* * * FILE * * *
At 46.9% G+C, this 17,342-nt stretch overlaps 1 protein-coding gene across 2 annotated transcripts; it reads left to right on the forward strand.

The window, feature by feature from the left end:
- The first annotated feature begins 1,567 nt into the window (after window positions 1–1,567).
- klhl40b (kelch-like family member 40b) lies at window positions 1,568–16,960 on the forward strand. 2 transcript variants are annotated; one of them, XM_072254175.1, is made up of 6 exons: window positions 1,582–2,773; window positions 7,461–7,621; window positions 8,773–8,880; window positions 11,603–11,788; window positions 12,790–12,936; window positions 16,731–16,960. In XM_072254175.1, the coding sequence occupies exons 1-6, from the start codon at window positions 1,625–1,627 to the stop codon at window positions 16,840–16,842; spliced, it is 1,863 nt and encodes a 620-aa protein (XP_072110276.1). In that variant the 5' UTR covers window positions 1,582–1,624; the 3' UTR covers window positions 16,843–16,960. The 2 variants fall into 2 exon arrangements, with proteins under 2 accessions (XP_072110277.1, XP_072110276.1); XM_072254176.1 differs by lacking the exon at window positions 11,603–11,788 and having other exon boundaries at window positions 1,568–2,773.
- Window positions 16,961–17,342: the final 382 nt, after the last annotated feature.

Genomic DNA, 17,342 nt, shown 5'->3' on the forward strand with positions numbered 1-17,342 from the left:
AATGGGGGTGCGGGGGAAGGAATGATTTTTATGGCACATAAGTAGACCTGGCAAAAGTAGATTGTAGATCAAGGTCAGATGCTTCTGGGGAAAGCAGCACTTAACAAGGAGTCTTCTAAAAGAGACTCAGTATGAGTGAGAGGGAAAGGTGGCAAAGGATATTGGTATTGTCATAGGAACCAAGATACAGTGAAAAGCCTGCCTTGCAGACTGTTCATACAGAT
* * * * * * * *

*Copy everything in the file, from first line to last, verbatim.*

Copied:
At 46.9% G+C, this 17,342-nt stretch overlaps 1 protein-coding gene across 2 annotated transcripts; it reads left to right on the forward strand.

The window, feature by feature from the left end:
- The first annotated feature begins 1,567 nt into the window (after window positions 1–1,567).
- klhl40b (kelch-like family member 40b) lies at window positions 1,568–16,960 on the forward strand. 2 transcript variants are annotated; one of them, XM_072254175.1, is made up of 6 exons: window positions 1,582–2,773; window positions 7,461–7,621; window positions 8,773–8,880; window positions 11,603–11,788; window positions 12,790–12,936; window positions 16,731–16,960. In XM_072254175.1, the coding sequence occupies exons 1-6, from the start codon at window positions 1,625–1,627 to the stop codon at window positions 16,840–16,842; spliced, it is 1,863 nt and encodes a 620-aa protein (XP_072110276.1). In that variant the 5' UTR covers window positions 1,582–1,624; the 3' UTR covers window positions 16,843–16,960. The 2 variants fall into 2 exon arrangements, with proteins under 2 accessions (XP_072110277.1, XP_072110276.1); XM_072254176.1 differs by lacking the exon at window positions 11,603–11,788 and having other exon boundaries at window positions 1,568–2,773.
- Window positions 16,961–17,342: the final 382 nt, after the last annotated feature.

Genomic DNA, 17,342 nt, shown 5'->3' on the forward strand with positions numbered 1-17,342 from the left:
AATGGGGGTGCGGGGGAAGGAATGATTTTTATGGCACATAAGTAGACCTGGCAAAAGTAGATTGTAGATCAAGGTCAGATGCTTCTGGGGAAAGCAGCACTTAACAAGGAGTCTTCTAAAAGAGACTCAGTATGAGTGAGAGGGAAAGGTGGCAAAGGATATTGGTATTGTCATAGGAACCAAGATACAGTGAAAAGCCTGCCTTGCAGACTGTTCATACAGAT